So where are these fantastic thorium reactors?

Thorium reactors exist only in blueprints and early experiments, which means there could be other issues not yet detected that would complicate their large scale implementation.

In any case, this also means that it would take much longer than a decade before thorium reactors would potentially become available for a larger commercial deployment.

Recent studies, like the one published by the Norwegian Thorium Commission, while being supportive of the concept, also conclude that there are many uncertainties and problems related to it.

It notes that Norwegian thorium reserves are of limited economic attractiveness compared to other sources; that accelerator-based reactors will be viable in the distant future at best; that thorium reactors would create nuclear waste problems; and that any of this will require massive international research.

It cannot compete economically with uranium

Related to this is thorium's unknown economic performance. Experts suggest that one of the key reasons why thorium reactors are not being developed is that they cannot compete economically with uranium fuel-based reactors.

This is mainly because so many billions have been invested in characterising and optimising the uranium / plutonium fuel cycle - and similar sums would have to be invested all over again to do the same for thorium. Add to that the costs of more complicated fuel fabrication and processing.

And current pressurized water reactors are already uncompetitive. With investment costs of current reactor technology easily reaching $8,000 / kW of installed capacity, it is difficult to imagine that thorium reactors would be developed and built in foreseeable future.

But the PR is good ...

All in all, it rather looks like the nuclear industry, failing terribly to provide a reliable and affordable energy source, is trying to divert our attention from its scandals and incompetence to a distant, rosy dream. Not bad PR but not much else.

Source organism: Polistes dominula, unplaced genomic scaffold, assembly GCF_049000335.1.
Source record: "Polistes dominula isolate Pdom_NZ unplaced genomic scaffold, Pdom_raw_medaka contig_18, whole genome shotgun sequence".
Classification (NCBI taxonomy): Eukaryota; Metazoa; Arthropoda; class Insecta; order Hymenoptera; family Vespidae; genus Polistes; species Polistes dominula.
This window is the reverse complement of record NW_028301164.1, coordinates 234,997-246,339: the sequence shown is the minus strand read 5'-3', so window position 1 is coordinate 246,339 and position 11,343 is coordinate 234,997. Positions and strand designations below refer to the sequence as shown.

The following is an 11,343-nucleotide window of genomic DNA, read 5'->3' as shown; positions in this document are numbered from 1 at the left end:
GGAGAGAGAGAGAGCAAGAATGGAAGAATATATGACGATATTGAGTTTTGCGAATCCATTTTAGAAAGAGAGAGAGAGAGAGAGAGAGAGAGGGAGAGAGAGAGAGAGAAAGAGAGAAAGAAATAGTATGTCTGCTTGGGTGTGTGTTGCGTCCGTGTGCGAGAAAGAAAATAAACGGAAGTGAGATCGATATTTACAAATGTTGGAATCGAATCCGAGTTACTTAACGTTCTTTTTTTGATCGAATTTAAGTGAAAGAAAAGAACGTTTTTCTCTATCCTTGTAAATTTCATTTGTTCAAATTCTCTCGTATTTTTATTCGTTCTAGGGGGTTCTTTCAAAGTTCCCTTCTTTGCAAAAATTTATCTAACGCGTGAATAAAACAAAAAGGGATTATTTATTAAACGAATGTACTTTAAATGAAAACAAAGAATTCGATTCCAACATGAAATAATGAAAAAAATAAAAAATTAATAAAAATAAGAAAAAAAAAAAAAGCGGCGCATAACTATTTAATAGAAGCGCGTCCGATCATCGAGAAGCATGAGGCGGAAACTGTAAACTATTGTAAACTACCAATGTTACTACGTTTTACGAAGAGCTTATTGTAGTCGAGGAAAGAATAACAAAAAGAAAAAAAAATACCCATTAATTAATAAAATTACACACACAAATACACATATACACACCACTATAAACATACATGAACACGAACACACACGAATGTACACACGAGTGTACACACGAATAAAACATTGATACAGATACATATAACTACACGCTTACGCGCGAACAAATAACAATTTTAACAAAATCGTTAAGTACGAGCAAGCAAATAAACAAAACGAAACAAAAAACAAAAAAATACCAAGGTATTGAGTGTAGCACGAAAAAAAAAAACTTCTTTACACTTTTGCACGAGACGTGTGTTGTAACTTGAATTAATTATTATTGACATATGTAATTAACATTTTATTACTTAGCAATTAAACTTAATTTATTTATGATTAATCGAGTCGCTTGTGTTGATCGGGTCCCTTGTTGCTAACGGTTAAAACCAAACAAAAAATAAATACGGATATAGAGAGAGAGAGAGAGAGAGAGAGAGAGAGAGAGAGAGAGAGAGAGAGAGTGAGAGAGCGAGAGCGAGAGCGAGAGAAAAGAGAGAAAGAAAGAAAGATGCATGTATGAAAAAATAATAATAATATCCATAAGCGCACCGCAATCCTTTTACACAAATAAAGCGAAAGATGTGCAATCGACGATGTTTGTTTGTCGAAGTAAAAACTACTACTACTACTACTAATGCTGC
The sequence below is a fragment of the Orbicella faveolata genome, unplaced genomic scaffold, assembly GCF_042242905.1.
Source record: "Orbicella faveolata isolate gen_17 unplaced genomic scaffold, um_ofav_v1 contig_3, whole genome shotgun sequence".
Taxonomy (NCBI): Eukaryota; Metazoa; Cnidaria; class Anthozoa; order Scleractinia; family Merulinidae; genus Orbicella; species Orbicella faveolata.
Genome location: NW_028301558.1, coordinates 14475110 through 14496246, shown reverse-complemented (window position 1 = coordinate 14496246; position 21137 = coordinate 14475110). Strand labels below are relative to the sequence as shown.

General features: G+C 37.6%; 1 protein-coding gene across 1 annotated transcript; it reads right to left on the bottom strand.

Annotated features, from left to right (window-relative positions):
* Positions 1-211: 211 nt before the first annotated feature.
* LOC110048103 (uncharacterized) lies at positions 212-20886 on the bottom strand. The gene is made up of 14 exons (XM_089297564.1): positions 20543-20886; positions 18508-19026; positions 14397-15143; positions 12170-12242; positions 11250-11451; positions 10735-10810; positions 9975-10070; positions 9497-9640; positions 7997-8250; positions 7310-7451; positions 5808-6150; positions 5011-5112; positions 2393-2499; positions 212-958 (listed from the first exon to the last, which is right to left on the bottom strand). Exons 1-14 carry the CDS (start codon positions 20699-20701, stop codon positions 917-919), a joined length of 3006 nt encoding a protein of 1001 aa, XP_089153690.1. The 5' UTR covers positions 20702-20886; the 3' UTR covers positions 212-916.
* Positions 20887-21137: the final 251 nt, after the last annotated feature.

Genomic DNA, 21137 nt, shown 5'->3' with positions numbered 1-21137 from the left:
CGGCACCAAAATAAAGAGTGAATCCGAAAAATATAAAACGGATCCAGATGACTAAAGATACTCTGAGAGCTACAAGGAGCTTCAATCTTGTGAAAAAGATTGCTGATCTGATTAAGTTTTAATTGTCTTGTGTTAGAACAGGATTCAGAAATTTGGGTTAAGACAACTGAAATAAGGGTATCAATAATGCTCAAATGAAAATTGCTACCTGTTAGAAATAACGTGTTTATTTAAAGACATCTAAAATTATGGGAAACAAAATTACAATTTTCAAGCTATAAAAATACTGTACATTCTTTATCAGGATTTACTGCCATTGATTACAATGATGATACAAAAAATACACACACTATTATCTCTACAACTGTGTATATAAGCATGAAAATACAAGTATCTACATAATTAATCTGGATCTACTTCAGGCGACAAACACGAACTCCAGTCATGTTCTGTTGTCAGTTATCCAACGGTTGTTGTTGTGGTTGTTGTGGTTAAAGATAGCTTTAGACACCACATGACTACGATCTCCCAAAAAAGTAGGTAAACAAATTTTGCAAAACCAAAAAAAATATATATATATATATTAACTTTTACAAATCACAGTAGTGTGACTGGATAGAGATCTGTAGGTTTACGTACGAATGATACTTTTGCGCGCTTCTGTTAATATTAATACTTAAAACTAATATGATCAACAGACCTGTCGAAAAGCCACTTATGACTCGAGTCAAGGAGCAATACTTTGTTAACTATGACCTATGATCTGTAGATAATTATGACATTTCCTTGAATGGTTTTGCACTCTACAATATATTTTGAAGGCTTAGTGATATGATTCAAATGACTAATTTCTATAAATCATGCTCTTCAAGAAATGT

While we are once again told to dream about a bright nuclear future, modern renewable energy technologies are already cheaper and upscaled well beyond nuclear.

In 2013, new nuclear capacity of only 4,000 MW was globally installed in four single reactors, but installations of wind and solar reached a combined capacity of 80,000 MW. Those newly added capacities of wind and solar alone will generate, on an annual basis, as much electricity as 20 large reactors.

The future is renewable!

Let's not get distracted. Let's not waste even more time, money and brainpower on trying to make the impossible: a nuclear energy source that would actually really work. The future is renewable, and that's where we need to go as quickly as possible.



Jan Beránek is the leader of Greenpeace International's Energy Campaign.

Further information: Thorium: not green', not viable - A briefing by Oliver Tickell for the former directors of Friends of the Earth.

Sign up for Daily Nuclear News.

This article was first published on Greenpeace's Blog. It has been supplemented by The Ecologist, most importantly with the addition of one entire section: 'Thorium is abundant, uranium is running out'.